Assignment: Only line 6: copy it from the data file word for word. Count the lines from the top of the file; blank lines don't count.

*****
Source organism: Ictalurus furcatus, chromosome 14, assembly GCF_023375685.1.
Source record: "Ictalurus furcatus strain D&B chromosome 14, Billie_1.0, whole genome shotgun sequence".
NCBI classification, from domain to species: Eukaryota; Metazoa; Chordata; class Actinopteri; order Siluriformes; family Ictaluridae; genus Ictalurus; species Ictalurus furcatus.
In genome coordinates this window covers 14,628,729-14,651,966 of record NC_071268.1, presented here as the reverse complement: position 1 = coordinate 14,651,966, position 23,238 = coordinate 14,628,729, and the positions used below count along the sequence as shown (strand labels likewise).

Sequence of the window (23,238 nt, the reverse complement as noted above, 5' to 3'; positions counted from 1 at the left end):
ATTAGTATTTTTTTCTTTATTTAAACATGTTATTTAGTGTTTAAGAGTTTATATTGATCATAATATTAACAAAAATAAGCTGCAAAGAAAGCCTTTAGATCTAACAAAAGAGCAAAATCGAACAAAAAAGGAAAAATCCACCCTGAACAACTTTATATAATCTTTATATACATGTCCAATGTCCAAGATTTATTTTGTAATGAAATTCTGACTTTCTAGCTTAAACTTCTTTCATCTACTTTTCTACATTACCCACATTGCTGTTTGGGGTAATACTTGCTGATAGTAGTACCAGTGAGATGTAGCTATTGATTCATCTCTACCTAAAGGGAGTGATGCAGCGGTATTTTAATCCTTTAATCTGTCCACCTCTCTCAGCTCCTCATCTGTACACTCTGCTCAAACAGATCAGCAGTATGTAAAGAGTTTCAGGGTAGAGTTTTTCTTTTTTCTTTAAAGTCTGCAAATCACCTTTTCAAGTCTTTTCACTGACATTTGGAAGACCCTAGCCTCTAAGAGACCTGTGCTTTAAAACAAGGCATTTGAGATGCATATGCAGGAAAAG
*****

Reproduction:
ATTAGTATTTTTTTCTTTATTTAAACATGTTATTTAGTGTTTAAGAGTTTATATTGATCATAATATTAACAAAAATAAGCTGCAAAGAAAGCCTTTAGATCTAACAAAAGAGCAAAATCGAACAAAAAAGGAAAAATCCACCCTGAACAACTTTATATAATCTTTATATACATGTCCAATGTCCAAGATTTATTTTGTAATGAAATTCTGACTTTCTAGCTTAAACTTCTTTCATCTACTTTTCTACATTACCCACATTGCTGTTTGGGGTAATACTTGCTGATAGTAGTACCAGTGAGATGTAGCTATTGATTCATCTCTACCTAAAGGGAGTGATGCAGCGGTATTTTAATCCTTTAATCTGTCCACCTCTCTCAGCTCCTCATCTGTACACTCTGCTCAAACAGATCAGCAGTATGTAAAGAGTTTCAGGGTAGAGTTTTTCTTTTTTCTTTAAAGTCTGCAAATCACCTTTTCAAGTCTTTTCACTGACATTTGGAAGACCCTAGCCTCTAAGAGACCTGTGCTTTAAAACAAGGCATTTGAGATGCATATGCAGGAAAAG